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# Interlocking wedge coins

To solve a non-existent problem
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Okay, disregarding the unit of measurement (pounds, dollars, yen, whatnot) take a slug of given size and produce fractional monetary values by producing wedges of a size proportional to the value of the wedge. So a half dollar/pound/whatnot is half a circle, a quarter unit is a quarter circle, etc. Very pieces of eight and all that.

Now make the pieces interlocking, so one can produce a coin of any given value below the whole unit (unlike concentric coins). Individual values are easy to determine for the sightless and slugs of different diameter or thickness can be used for different base values (\$1 slug, \$10 slug, \$100 slug, etc). The individual pieces pose less of a choking hazard to children, too (though there _is_ a stabbing issue to contend with).

Coin-operated machines would have to be retrofitted, but the upshot is that a coin of a given value will always be a certain percentage of the whole; regardless of how it's assembled.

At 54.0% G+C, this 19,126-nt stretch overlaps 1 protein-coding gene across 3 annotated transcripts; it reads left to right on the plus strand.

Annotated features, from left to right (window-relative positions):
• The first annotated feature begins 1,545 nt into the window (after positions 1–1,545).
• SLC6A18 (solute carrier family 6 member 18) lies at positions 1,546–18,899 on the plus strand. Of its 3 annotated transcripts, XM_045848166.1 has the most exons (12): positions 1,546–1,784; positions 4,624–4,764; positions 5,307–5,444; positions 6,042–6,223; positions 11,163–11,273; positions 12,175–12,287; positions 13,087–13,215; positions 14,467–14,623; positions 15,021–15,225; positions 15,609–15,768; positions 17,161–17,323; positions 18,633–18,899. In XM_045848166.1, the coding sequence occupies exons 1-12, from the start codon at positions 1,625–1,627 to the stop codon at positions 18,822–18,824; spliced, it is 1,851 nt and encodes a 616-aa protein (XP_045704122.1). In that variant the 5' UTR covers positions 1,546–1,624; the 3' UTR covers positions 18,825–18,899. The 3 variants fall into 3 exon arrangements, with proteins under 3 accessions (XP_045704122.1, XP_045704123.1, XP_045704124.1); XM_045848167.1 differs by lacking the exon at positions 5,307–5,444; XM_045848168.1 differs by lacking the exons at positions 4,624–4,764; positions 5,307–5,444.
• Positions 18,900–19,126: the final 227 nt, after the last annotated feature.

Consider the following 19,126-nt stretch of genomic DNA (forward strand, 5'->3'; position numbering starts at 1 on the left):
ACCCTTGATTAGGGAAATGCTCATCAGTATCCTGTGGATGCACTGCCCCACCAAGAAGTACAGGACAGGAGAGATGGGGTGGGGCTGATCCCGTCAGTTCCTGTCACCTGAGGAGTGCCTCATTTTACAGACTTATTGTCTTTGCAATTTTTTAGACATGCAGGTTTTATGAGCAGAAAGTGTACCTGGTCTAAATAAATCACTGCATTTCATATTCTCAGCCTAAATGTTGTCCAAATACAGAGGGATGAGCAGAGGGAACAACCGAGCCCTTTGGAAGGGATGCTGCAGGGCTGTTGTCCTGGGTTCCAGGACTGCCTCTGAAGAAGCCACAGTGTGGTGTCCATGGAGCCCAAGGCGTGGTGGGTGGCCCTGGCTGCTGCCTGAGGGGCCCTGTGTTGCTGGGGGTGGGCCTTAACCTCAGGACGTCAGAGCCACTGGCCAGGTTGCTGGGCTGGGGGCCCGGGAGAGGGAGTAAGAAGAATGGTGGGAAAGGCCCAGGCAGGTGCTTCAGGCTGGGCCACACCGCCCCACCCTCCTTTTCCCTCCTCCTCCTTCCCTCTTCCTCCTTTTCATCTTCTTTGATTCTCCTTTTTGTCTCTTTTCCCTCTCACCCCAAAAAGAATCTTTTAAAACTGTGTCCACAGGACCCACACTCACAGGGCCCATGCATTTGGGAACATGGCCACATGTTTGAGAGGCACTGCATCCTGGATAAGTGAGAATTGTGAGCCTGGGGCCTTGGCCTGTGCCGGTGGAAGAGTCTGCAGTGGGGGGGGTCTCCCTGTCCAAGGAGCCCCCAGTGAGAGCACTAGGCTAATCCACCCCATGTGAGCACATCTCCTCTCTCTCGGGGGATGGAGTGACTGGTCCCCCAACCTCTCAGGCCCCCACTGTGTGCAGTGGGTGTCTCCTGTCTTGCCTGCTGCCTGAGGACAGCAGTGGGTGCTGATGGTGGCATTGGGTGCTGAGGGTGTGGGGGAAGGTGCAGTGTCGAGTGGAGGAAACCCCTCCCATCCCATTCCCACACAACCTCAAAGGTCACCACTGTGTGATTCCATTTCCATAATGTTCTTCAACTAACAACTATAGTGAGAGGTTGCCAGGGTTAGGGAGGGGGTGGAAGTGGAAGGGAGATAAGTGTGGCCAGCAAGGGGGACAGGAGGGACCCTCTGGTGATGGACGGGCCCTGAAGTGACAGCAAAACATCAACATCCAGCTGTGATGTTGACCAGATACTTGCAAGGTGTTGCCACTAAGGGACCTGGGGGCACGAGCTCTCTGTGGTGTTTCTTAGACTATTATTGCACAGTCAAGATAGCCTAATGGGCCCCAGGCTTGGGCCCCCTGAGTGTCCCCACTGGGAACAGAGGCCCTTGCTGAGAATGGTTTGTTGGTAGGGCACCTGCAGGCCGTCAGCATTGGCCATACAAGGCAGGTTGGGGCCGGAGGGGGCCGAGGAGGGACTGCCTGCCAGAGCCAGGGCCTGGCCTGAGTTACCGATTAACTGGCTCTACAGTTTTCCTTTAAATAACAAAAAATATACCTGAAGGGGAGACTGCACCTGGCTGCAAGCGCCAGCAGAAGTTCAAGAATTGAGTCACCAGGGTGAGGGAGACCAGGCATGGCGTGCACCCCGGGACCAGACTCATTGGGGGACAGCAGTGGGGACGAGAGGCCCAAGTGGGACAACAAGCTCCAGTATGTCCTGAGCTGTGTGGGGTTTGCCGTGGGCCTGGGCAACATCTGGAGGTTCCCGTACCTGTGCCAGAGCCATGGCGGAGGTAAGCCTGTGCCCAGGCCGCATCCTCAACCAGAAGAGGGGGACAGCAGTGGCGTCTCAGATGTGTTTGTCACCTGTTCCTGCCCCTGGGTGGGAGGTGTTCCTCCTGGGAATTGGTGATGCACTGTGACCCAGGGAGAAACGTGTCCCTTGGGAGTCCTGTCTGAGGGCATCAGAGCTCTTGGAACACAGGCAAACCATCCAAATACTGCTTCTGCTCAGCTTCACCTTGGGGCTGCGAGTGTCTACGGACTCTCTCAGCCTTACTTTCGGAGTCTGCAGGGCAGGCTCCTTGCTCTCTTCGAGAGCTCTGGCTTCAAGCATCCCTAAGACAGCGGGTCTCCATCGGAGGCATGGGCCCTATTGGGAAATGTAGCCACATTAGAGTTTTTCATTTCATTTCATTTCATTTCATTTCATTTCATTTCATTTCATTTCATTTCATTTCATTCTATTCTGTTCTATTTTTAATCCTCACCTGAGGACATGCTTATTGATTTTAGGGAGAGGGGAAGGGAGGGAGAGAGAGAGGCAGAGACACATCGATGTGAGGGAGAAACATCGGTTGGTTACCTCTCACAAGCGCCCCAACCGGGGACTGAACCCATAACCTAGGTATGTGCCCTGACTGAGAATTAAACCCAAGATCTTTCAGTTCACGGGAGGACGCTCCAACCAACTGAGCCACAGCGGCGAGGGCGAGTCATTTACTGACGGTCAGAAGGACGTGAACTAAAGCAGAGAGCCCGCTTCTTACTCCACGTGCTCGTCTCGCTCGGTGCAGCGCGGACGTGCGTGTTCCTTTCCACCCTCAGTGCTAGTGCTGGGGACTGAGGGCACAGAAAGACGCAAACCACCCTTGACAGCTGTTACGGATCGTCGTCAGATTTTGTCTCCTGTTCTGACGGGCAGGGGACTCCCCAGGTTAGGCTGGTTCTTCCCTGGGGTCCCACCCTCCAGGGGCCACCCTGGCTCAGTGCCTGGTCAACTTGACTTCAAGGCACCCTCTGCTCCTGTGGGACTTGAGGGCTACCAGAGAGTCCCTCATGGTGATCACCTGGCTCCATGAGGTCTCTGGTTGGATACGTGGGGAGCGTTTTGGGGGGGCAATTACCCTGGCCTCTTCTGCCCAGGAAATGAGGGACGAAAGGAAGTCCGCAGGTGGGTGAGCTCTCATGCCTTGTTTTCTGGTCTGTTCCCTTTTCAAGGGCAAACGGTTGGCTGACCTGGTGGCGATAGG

Individual wedges could be constructed of different materials or made otherwise visually distinctive, though that's not required.

 — phoenix, Jul 22 2003

interesting reading - 8th of 8? http://www2.uah.es/asi/amcana/DOLLAR.HTM
[po, Oct 05 2004, last modified Oct 06 2004]

Concentric coins http://www.halfbake.../Concentric_20coins
The inspiration. [phoenix, Oct 05 2004]

you jest, rave.
 — po, Jul 22 2003

 [ravenswood] et al: Last sentance, first paragraph. What, you think I don't give props?

 — phoenix, Jul 22 2003

What the hell do you want with a \$100 slug? Can it write with its trail or something?
 — chud, Jul 22 2003

 You could overcome the stabbing issue by rounding off the ends.

How about issuing slightly twisted coins, so that they assemble into a close-fitting helix. So, if I had £2.20, I could snap the coins together to form a helix of 2-and-a-fifth revolutions.
 — sandfly, Jul 22 2003

So [sandy], is that a 10 pound helix in your pocket or are you just happy to see me?
 — bungston, Jul 22 2003

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